Speaker Presentation File
INCOSE Membership Meeting
6:00-6:30 PM: Meet, Greet, and Mingle
Local Introductions at Local Sites
Order/Obtain Food and Drinks
6:30-7:00 PM: Chapter Business
7:00-7:45 PM: Invited Speaker: Dr. Liang Tang, Associate Director, Control & Diagnostics Systems group, Pratt & Whitney
7:45-8:00 PM: Discussion and Wrap-Up
Title: Extending Engine Gas Path Analysis Using Full Flight Data
Dr. Liang Tang is an Associate Director in the Control & Diagnostics Systems group at Pratt & Whitney. He is a sub-discipline technical lead on Performance Analytics with over twenty years of experience in signal processing, fault diagnostics, prognostics and engine health management. He is an expert on gas path analysis, diagnostic reasoning and predictive data analytics. At Pratt & Whitney, Liang is leading several teams developing models & analytics and supporting the health monitoring of revenue service engines. Prior to joining P&W, he was a team lead at Impact Technologies, a Sikorsky company, and earlier, a post-doctoral research fellow at Georgia Tech. Liang is an author of over 60 papers and serves as Assoc. Editor for the ASME Journal of Engineering for Gas Turbines & Power.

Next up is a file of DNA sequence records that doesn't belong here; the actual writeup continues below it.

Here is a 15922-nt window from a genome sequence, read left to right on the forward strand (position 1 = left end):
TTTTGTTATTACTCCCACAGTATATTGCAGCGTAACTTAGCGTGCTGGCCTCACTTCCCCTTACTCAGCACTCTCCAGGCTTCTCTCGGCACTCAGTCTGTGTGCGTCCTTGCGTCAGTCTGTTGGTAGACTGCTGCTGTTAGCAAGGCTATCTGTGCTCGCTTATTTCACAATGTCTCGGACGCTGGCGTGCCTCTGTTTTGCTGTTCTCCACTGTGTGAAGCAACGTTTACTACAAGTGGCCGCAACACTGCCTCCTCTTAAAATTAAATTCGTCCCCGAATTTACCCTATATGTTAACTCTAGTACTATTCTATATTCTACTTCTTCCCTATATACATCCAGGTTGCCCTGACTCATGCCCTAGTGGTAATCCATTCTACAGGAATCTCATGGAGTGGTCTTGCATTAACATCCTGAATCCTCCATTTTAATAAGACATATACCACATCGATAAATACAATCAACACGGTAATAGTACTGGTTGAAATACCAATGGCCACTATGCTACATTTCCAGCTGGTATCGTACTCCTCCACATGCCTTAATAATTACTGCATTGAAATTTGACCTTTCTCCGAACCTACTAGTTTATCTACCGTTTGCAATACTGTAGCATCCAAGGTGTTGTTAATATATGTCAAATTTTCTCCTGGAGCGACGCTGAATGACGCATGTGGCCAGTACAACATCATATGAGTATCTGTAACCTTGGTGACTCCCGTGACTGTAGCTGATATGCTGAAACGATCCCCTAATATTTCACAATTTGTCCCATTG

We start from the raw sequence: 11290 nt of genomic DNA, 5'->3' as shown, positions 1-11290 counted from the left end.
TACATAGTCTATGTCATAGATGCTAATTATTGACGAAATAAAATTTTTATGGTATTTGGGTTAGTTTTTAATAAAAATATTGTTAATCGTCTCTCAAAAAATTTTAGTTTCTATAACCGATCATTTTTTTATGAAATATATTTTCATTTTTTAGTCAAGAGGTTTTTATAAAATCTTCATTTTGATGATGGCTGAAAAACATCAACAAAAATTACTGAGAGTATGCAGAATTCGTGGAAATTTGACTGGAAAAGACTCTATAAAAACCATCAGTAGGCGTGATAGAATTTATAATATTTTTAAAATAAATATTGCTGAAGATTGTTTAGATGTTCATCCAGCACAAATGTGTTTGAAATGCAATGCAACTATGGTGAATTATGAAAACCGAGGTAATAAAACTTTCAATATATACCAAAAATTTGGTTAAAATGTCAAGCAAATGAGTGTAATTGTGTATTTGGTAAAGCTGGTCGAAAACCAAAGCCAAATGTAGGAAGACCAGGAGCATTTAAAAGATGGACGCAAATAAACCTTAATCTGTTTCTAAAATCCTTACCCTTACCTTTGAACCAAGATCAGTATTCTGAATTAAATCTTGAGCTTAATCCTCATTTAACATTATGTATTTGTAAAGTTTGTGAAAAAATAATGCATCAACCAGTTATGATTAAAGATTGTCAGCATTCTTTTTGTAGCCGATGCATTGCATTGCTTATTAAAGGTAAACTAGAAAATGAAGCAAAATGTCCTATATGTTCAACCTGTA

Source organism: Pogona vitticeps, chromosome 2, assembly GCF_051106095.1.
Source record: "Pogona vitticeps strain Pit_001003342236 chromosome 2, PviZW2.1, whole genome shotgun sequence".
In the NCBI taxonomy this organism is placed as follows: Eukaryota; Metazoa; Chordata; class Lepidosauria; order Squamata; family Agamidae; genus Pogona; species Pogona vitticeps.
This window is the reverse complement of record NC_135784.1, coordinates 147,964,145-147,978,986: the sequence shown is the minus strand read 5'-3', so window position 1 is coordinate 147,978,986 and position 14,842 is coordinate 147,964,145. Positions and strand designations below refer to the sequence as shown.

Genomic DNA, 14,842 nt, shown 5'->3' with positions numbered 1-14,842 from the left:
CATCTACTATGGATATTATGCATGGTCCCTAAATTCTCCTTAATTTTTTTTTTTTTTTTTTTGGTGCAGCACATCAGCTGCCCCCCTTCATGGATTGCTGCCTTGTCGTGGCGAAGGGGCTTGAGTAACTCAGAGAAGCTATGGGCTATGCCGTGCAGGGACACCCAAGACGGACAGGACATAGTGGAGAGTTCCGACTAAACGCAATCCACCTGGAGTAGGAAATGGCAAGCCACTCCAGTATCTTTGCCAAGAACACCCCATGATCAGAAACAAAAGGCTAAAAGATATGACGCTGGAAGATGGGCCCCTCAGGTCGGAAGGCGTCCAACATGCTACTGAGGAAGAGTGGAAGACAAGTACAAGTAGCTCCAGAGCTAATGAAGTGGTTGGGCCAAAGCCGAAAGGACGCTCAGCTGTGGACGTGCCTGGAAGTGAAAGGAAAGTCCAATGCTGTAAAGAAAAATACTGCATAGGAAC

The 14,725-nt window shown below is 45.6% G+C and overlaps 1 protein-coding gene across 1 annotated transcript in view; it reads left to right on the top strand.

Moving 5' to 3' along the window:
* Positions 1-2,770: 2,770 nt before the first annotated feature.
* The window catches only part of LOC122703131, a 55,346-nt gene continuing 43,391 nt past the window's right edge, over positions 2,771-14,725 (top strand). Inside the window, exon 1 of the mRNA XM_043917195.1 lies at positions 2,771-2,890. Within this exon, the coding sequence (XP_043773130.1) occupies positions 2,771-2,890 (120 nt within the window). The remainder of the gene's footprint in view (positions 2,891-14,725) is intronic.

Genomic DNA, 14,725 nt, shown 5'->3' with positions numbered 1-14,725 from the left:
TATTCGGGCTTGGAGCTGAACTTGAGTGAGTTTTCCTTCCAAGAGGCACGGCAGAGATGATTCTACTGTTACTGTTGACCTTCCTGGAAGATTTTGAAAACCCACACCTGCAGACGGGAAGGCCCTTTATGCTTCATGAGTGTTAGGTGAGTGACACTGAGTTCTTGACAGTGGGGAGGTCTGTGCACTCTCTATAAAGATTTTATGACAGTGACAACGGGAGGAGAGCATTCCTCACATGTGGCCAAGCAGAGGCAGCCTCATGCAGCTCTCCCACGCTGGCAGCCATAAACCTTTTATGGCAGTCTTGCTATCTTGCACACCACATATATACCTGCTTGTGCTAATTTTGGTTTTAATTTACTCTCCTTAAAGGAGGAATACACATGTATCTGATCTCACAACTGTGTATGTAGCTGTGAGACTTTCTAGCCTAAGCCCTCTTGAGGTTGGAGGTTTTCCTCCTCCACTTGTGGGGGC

The ability to trend engine module performance and provide engine system fault detection and isolation are arguably, core capabilities for any engine Condition Based Maintenance (CBM) system. The origins of on-condition monitoring can be traced back nearly 4 decades, and a methodology known as Gas Path Analysis (GPA) has played a pivotal role in its evolution. Legacy Gas Path Analysis is a general methodology that assesses and quantifies changes in the underlying performance of the major modules of the engine (compressors and turbines), which in turn, directly affect overall performance measures of interest such as fuel consumption, power availability, compressor surge margins, and the like. Additionally, this approach is easily adapted to enable fault detection and identification of many engine system accessory faults (e.g., variable stator vanes, handling and customer bleeds, sensor biases and drift). Classical GPA has been confined to off-board analysis of averaged snapshot data when the engine is in steady state operation. This discrete data point approach, while reasonably accurate and repeatable, introduces a time latency to confidently detect and identify a faulty condition. Depending on the type and severity of the underlying fault, time to identify can be the differentiating factor in avoiding an unanticipated engine removal, flight delay or cancellation, in-flight engine shutdown or catastrophic event. In this paper, we explore the use of streaming full flight data which includes both transient and steady state operation. This type of data stream, when properly processed, allows faster anomaly detection, credible fault persistency checks and timely fault identification.